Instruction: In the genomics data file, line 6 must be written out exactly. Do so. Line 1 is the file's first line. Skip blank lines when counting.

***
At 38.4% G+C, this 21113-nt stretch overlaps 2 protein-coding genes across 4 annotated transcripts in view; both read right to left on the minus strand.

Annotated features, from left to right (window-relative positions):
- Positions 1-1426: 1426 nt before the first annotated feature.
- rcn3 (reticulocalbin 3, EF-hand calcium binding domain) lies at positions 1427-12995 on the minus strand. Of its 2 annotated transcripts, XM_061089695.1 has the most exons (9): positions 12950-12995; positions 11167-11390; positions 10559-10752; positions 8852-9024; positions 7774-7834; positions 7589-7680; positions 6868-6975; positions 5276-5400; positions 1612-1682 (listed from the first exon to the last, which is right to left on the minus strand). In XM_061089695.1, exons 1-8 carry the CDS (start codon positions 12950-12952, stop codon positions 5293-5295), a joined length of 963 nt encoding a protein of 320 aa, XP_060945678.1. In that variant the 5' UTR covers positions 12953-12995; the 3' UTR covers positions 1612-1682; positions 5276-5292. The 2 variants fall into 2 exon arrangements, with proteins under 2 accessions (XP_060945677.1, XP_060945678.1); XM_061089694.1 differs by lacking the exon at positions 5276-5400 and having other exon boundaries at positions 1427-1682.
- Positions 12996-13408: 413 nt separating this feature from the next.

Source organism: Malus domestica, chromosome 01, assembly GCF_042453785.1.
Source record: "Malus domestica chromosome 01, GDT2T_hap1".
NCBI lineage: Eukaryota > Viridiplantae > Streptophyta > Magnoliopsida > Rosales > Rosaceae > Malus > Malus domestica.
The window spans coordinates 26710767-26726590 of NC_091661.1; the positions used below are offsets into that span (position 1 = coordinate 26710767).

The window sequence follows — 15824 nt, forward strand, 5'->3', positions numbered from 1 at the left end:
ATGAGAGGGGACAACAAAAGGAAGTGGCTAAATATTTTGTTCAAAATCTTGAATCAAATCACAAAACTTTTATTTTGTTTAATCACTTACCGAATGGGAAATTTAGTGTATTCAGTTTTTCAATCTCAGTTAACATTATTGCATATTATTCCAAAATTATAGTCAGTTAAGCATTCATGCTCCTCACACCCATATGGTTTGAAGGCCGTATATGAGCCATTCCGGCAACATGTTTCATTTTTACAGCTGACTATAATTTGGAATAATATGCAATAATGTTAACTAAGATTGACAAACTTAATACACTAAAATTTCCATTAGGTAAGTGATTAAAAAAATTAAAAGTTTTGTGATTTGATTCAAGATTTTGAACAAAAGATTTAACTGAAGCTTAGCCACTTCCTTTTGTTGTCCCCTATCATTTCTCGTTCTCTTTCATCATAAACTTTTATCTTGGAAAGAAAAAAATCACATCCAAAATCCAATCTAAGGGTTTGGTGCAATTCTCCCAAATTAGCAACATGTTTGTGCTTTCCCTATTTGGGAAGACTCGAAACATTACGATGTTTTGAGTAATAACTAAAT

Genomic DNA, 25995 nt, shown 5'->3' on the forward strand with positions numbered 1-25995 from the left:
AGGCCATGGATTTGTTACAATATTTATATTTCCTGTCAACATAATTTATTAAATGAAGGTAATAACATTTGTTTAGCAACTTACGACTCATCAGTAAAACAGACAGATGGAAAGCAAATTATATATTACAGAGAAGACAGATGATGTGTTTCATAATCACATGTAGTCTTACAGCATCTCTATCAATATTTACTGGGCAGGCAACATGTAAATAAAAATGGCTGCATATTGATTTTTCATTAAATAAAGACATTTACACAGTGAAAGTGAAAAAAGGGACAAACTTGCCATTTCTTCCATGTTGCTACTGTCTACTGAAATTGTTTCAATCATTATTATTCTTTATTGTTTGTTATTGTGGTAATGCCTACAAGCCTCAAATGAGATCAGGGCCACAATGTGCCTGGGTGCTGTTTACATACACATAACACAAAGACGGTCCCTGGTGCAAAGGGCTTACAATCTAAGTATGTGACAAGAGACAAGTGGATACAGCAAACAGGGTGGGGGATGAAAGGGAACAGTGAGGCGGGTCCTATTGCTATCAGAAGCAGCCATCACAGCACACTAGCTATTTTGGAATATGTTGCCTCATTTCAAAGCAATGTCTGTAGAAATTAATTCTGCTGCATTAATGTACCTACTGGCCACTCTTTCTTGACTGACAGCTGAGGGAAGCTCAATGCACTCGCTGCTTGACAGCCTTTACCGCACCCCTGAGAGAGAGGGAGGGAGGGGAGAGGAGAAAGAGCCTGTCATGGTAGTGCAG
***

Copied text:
Source organism: Malus domestica, chromosome 01, assembly GCF_042453785.1.